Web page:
The inaugural exhibition of the Young Botanical Artist competition opened on Friday. On Saturday I was back at Kew for the Private View for the exhibition - which was held in the much larger Marianne North Gallery - because this is a space which can accommodate lots and lots of people - including some 40 young botanical artists from all over the world.!
Following the presentations of Certificates, people moved to the actual exhibition in Galleries 5 and 6 of The Shirley Sherwood Gallery - which then became full of people with their art - and their significant others!
I'll be writing more about the artwork in the exhibition in my next review post.
During the presentation, I was able to video selected artists receiving their certificates and then afterwards photograph some of them with their artwork.
These are links to where you can see those videos on my Facebook Page
I'll be doing another post which considers this exhibition in more detail - and this will also include a link to my video of the exhibition - minus people.
This post is about:
Young Botanical Artist Competition & Exhibition
We believe there is significant talent among the 16-25 age group with a wealth of exciting work to be uncovered. This is a crucial moment to engage with the ever-growing genre of botanical art – the scientific capacity of botanical paintings and drawings to document plants and fungi is particularly vital in contemporary society as we work to preserve our planet’s biodiversity.
The aim of the Young Botanical Artist competition was to encourage young artists to engage with the natural world at a time when preserving our planet’s biodiversity is vital.
The Young Botanical Artist Competition was initiated in 2022 by The Shirley Sherwood
Collection, in collaboration with the Royal Botanic Gardens, Kew. (see my blog post Young Botanical Artist Competition 2022: Call for Entries)
The YBA competition asked artists from two age groups, 16–18 and 19–25, to submit two-dimensional artworks on the theme of ‘Trees’.
Ten of the world’s most renowned botanical artists and curators donated their time
to judge the entries, choosing works that represented their subject creatively, but
with scientific accuracy. The nine Judges, alongside Dr Shirley Sherwood, were:
The panel looked for for botanical artworks that represented their subjects creatively, but with scientific accuracy.
Visitors to the exhibition will be able to vote for their favourite artwork and a People’s Choice award will be announced in April.
I'm absolutely amazed by just how international this exhibition is. I've covered many international art competitions in the past and I can't ever remember getting so many entries from so many different countries - including ones which are not generally recognised as part of the international art scene. I wonder if we'll see some new national art societies developing as a result of this.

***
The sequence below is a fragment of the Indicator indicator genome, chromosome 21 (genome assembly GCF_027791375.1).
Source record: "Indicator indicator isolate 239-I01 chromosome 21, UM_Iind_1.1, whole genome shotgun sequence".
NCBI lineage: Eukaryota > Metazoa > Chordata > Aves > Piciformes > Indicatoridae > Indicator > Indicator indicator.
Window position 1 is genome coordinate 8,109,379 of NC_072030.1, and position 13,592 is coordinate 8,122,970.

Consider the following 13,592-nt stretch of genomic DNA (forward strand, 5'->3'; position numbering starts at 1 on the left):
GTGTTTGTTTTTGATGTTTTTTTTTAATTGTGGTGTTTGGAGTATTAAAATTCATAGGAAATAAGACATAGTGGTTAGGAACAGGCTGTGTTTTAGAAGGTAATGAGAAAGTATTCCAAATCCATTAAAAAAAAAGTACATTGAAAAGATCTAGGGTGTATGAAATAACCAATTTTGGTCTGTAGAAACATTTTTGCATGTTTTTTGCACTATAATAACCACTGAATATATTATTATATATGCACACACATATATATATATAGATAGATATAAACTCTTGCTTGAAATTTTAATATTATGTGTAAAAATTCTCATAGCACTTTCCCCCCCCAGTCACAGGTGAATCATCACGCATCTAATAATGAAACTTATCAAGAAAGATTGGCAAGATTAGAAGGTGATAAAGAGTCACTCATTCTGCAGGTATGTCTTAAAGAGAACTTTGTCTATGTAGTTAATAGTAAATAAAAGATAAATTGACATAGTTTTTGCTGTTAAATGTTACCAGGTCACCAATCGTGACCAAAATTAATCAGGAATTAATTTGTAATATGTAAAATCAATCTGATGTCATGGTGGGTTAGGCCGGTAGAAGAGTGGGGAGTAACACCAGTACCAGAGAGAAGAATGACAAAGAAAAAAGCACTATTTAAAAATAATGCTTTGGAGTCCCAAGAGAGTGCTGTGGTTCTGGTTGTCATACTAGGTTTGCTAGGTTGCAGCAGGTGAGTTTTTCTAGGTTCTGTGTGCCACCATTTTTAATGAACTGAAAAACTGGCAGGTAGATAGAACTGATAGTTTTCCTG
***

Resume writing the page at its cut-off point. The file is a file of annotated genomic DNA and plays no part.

From entries to hung artworks
“I couldn’t be more thrilled with the standard of the entries we received for our inaugural Young Botanical Artist competition and I’m grateful to my daughter-in-law Rachel Sherwood for bringing the initiative to life. It’s been fascinating to see such a broad range of responses to the competition and to have received so many entries from across the world. To see first-hand the next generation of talented botanical artists coming to the fore is enormously inspiring.”
You can see images of all the artworks by the age group prizewinners and the runners up at the bottom of the page about the Young Botanical Art competition/exhibition
The winner of the 16-18 Age Group was Prunus serrula (watercolour on paper) by Marianna Zych from Poland. What is particularly noteworthy about this artwork is that
When I saw this Tibetan cherry tree (Prunus serrula) at the Royal Botanic
The winner of the 19-25 Age Group was Bauhinia variegata leaf (watercolour on paper) by Khanh Ly Nguyen from Vietnam. Her small watercolour (below) showcases the intricate detail of this stunning tree.
Two new exhibitions open at the end of this week at the Shirley Sherwood Gallery of Botanical Art at Kew
The exhibitions open on 20th October 2023 and continue until 7th April 2024.
Mat Colishaw - Petrichor
Mat Colishaw is a 57 year old English artist who works in photography and video. His work includes the creation of digital artworks using NFT and AI. He became well known when his work first surfaced as part of the Young British Artists group in the late 80s.
The Petrichor exhibition at Kew will dominate Galleries 1-5 and
“Bringing Mat Collishaw’s innovative work to the Shirley Sherwood Gallery of Botanical Art is hugely exciting, and this exhibition promises to be an evocative and wonderfully unique experience, unlike anything we’ve ever seen in the gallery before. Drawing inspiration from the natural world and the tradition of botanical art, Mat’s use of cutting-edge technology alongside the innovations of the past makes this exhibition a tantalising prospect for visitors to Kew this autumn.”
BAA Visitors so far....
since April 2015
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